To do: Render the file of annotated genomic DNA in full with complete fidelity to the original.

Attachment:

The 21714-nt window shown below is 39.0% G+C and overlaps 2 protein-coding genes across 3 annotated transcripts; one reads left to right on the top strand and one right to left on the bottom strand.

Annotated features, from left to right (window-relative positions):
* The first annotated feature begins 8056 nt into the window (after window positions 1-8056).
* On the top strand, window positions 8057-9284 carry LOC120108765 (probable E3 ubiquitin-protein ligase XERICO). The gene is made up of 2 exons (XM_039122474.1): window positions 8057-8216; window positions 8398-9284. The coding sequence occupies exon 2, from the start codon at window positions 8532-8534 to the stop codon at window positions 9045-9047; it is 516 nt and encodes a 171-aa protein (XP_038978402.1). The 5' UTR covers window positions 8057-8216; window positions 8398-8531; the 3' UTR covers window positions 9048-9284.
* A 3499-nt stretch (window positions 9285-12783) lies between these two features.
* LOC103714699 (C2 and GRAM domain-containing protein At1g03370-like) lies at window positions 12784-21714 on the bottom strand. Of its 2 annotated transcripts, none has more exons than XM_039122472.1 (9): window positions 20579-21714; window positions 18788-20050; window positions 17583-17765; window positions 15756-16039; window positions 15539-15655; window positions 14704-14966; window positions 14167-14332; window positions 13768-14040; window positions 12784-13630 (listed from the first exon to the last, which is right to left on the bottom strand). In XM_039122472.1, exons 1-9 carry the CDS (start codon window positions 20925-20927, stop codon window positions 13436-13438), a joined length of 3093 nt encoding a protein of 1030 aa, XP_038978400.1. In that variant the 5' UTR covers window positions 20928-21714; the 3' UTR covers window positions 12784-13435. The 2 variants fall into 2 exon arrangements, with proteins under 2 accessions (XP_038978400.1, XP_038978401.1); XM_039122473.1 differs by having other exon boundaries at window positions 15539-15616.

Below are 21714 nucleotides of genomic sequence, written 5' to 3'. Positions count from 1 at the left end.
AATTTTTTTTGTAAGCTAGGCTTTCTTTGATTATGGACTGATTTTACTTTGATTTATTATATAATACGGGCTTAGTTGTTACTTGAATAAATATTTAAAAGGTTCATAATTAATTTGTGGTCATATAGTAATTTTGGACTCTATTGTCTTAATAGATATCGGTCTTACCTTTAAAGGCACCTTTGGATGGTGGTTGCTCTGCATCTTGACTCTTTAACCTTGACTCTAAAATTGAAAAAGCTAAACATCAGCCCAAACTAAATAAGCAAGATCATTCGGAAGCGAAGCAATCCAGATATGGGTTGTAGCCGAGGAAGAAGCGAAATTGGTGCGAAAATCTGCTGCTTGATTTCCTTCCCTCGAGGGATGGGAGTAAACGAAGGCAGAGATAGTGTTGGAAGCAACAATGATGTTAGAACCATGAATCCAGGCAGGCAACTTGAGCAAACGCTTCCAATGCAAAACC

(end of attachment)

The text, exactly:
The 21714-nt window shown below is 39.0% G+C and overlaps 2 protein-coding genes across 3 annotated transcripts; one reads left to right on the top strand and one right to left on the bottom strand.

Annotated features, from left to right (window-relative positions):
* The first annotated feature begins 8056 nt into the window (after window positions 1-8056).
* On the top strand, window positions 8057-9284 carry LOC120108765 (probable E3 ubiquitin-protein ligase XERICO). The gene is made up of 2 exons (XM_039122474.1): window positions 8057-8216; window positions 8398-9284. The coding sequence occupies exon 2, from the start codon at window positions 8532-8534 to the stop codon at window positions 9045-9047; it is 516 nt and encodes a 171-aa protein (XP_038978402.1). The 5' UTR covers window positions 8057-8216; window positions 8398-8531; the 3' UTR covers window positions 9048-9284.
* A 3499-nt stretch (window positions 9285-12783) lies between these two features.
* LOC103714699 (C2 and GRAM domain-containing protein At1g03370-like) lies at window positions 12784-21714 on the bottom strand. Of its 2 annotated transcripts, none has more exons than XM_039122472.1 (9): window positions 20579-21714; window positions 18788-20050; window positions 17583-17765; window positions 15756-16039; window positions 15539-15655; window positions 14704-14966; window positions 14167-14332; window positions 13768-14040; window positions 12784-13630 (listed from the first exon to the last, which is right to left on the bottom strand). In XM_039122472.1, exons 1-9 carry the CDS (start codon window positions 20925-20927, stop codon window positions 13436-13438), a joined length of 3093 nt encoding a protein of 1030 aa, XP_038978400.1. In that variant the 5' UTR covers window positions 20928-21714; the 3' UTR covers window positions 12784-13435. The 2 variants fall into 2 exon arrangements, with proteins under 2 accessions (XP_038978400.1, XP_038978401.1); XM_039122473.1 differs by having other exon boundaries at window positions 15539-15616.

Below are 21714 nucleotides of genomic sequence, written 5' to 3'. Positions count from 1 at the left end.
AATTTTTTTTGTAAGCTAGGCTTTCTTTGATTATGGACTGATTTTACTTTGATTTATTATATAATACGGGCTTAGTTGTTACTTGAATAAATATTTAAAAGGTTCATAATTAATTTGTGGTCATATAGTAATTTTGGACTCTATTGTCTTAATAGATATCGGTCTTACCTTTAAAGGCACCTTTGGATGGTGGTTGCTCTGCATCTTGACTCTTTAACCTTGACTCTAAAATTGAAAAAGCTAAACATCAGCCCAAACTAAATAAGCAAGATCATTCGGAAGCGAAGCAATCCAGATATGGGTTGTAGCCGAGGAAGAAGCGAAATTGGTGCGAAAATCTGCTGCTTGATTTCCTTCCCTCGAGGGATGGGAGTAAACGAAGGCAGAGATAGTGTTGGAAGCAACAATGATGTTAGAACCATGAATCCAGGCAGGCAACTTGAGCAAACGCTTCCAATGCAAAACC